RBI issues its discussion paper on banking structure in India

The Reserve Bank of India (“RBI”) has issued an August 2013 discussion paper entitled “Banking Structure in India – The Way Forward”. The RBI has recognised that today's banking structure in India has both the need and scope for further growth in size and strength. The RBI is reviewing the Indian banking structure to cater to the needs of India’s growing and globalizing economy and to deepen financial inclusion. The RBI has also been guided by lessons learned from the global financial crisis particularly relating to banking structure. The key features of the discussion paper are highlighted below:

  1. Following on from the “Roadmap for Presence of Foreign Banks in India” published by the RBI in February 2005 and further to the Annual Policy Statement for 2010-11, a Discussion Paper on Presence of Foreign banks in India was released by the RBI in January 2011. Continuing the thinking first set out in these papers, the discussion paper suggests that foreign banks in India should be organised as subsidiaries as opposed to the current branch or representative office structures (as on May 31, 2013, 43 foreign banks operated in India through branches and 47 through representative offices). Although, owing to India’s commitment to the World Trade Organisation, conversion of existing branches into subsidiaries cannot be mandatory, such banks should be encouraged to convert their branches into subsidiaries. For new entrants, the subsidiary structure should be mandatory on reaching a certain size. The RBI will formulate guidelines on the mode of presence of foreign banks in India following feedback on the discussion paper from stakeholders.
  2. Indian banks follow a structure where a banking company is required to incorporate subsidiaries to undertake non-banking operations. The paper suggests that the financial holding company (“FHC”) structure be adopted wherein the parent company is the FHC which has both bank and non-bank affiliates operating under it.
  3. Differentiated licensing should be adopted where certain banks will be licensed only for servicing niche segments such as infrastructure financing, retail banking, SME financing, etc. The proposed new licensing policy suggests that there is merit in contemplating “continuous authorisations” for opening new banks in India (compare the present “stop and go” policy of periodical reviews as to whether to allow new banks to enter the market)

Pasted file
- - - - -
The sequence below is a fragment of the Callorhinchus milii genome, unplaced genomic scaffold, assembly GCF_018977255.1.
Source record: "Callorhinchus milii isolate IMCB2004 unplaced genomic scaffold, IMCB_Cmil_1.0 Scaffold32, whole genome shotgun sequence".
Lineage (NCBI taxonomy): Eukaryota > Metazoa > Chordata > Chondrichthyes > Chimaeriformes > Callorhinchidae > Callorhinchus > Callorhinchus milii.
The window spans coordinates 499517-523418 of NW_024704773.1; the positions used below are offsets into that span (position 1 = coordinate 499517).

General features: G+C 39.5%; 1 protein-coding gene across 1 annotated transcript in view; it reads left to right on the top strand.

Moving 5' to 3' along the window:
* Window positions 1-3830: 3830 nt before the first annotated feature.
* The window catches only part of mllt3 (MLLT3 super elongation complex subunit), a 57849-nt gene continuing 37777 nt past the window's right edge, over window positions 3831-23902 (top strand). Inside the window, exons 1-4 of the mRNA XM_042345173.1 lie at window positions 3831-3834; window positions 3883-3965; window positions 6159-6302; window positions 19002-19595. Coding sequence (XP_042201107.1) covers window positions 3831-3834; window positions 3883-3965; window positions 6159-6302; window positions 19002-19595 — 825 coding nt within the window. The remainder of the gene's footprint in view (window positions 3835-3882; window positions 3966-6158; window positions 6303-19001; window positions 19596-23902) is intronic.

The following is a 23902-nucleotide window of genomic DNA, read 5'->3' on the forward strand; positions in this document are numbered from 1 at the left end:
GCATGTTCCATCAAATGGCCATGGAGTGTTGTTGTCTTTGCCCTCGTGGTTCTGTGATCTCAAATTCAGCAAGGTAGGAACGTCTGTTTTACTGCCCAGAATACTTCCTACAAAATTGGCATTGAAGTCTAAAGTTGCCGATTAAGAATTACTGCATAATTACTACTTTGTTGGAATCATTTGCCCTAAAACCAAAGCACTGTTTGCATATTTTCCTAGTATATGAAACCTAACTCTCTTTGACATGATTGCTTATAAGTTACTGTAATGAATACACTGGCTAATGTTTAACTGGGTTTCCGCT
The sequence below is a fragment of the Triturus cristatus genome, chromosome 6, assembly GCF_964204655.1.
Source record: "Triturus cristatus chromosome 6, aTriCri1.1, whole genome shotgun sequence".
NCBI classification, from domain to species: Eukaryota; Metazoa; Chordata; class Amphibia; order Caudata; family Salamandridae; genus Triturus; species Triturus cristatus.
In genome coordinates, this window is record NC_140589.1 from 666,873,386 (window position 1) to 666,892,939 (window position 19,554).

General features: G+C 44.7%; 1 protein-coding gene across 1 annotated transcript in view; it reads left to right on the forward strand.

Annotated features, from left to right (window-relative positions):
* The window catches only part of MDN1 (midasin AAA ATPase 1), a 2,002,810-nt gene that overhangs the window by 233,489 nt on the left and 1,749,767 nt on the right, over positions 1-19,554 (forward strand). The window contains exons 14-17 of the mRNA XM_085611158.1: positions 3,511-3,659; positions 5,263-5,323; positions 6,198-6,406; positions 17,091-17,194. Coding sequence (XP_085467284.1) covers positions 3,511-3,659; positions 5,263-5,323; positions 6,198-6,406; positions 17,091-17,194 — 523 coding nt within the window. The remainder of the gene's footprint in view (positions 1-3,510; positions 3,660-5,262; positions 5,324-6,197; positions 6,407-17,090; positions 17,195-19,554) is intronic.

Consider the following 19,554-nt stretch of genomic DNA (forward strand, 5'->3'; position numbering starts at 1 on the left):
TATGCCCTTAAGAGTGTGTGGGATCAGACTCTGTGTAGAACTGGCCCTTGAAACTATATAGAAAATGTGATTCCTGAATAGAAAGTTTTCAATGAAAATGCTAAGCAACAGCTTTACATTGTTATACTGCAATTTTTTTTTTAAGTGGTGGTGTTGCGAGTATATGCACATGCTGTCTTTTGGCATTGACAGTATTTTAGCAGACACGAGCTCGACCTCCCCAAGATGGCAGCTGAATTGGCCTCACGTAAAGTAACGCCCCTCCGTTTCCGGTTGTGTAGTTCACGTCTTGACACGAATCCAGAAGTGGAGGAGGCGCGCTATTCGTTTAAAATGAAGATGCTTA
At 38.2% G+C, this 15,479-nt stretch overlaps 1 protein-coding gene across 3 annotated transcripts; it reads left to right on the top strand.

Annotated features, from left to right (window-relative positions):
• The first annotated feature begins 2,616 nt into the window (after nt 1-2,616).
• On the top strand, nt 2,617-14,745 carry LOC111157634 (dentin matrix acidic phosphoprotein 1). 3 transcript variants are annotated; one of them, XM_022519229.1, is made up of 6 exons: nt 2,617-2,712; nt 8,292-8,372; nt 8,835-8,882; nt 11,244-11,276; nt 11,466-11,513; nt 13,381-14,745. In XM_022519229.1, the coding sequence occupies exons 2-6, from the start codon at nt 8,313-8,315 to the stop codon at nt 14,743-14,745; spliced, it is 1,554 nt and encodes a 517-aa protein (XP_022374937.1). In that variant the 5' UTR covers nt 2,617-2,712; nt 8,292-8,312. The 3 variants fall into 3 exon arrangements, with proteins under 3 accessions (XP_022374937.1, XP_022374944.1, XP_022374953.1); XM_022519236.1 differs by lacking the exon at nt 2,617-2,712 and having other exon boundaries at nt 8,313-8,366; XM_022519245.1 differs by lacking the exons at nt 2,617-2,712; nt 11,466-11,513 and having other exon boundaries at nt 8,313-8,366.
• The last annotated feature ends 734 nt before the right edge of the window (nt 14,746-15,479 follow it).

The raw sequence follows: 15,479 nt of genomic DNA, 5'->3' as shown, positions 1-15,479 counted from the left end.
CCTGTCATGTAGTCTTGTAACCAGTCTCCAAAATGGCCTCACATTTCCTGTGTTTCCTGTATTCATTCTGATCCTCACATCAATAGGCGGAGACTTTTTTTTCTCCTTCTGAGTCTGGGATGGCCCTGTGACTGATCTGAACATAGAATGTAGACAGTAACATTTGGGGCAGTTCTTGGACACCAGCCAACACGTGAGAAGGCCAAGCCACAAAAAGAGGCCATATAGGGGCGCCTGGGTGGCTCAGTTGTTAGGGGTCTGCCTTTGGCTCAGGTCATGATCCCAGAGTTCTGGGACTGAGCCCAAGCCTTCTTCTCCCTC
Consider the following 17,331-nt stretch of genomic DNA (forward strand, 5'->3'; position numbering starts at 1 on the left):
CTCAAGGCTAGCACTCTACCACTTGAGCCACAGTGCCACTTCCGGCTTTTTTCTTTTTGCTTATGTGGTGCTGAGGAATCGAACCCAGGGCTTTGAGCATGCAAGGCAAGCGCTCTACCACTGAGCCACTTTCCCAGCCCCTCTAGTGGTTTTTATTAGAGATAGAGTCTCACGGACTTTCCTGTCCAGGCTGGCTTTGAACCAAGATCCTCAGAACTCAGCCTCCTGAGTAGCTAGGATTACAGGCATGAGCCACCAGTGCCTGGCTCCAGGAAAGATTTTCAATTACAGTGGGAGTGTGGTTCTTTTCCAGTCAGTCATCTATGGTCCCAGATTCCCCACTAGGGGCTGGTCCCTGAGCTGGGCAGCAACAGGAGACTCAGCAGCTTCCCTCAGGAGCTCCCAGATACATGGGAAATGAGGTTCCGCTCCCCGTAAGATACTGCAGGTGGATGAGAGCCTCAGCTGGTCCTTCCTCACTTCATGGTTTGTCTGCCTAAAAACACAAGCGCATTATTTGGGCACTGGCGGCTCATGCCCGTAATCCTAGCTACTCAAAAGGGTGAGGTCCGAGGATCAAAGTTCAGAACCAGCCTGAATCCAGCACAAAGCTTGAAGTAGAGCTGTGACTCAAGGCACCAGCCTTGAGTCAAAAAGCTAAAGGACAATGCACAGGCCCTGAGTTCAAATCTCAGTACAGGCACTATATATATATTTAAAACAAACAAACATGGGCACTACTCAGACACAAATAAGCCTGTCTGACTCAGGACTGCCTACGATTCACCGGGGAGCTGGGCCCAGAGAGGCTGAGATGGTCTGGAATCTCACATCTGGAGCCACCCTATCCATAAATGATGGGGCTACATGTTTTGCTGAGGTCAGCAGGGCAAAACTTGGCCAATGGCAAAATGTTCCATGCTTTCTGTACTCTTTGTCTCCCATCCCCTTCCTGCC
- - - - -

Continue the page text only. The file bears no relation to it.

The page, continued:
4. Large Indian banks which have a global presence should be consolidated to create three to four global banks which are able to compete globally with the top international banks. This would enable such banks to generate economies of scale, meet financing needs of infrastructure and large projects and offer India as a banking destination to the world. Such consolidated banks should be permitted to set up branches outside India under a liberalised regime. The paper proposes a tiered structure for other Indian banks, the first of which would consist of such three or four large Indian banks, along with branches of foreign banks in India, with the next tier comprising mid-sized banks, and smaller banks filling the bottom tiers.
  5. The legal framework governing banks in India hinders consolidation as there are multiple statutes governing banks such as the Banking Regulation Act, 1949, the Companies Act, 1956, Banking Companies (Acquisition and Transfer of Undertaking) Act, 1970, State Bank of India Act, 1955, State Bank of India (Subsidiary Banks) Act, 1959, Industrial Development Bank (Transfer of Undertaking and Repeal) Act, 2003. The paper suggests that all banks should be governed only by the Banking Regulation Act, 1949 and the Companies Act, 1956
  6. Under the Basel III capitalisation norms, banks require large-scale infusion of capital by shareholders. Since the Government is the majority shareholder of most banks the RBI calculates that the amount of additional capital required to be infused by the Government is INR 900 billion over a period of five years. The paper suggests that the Government’s ownership in public sector banks be reduced to 33% from the existing 51% to reduce the Government’s burden of recapitalising the banks
  7. There is a need for effective deposit insurance and resolution regimes to deal with bank failures in an economic and efficient manner. In India, failures of commercial banks have been rare, and the beneficiaries of the deposit insurance system have mainly been the urban co-operative banks. The existence of an effective resolution regime is essential for any type of banking structure India may pursue.
A copy of the discussion paper can be found here.Download entire issue (as pdf)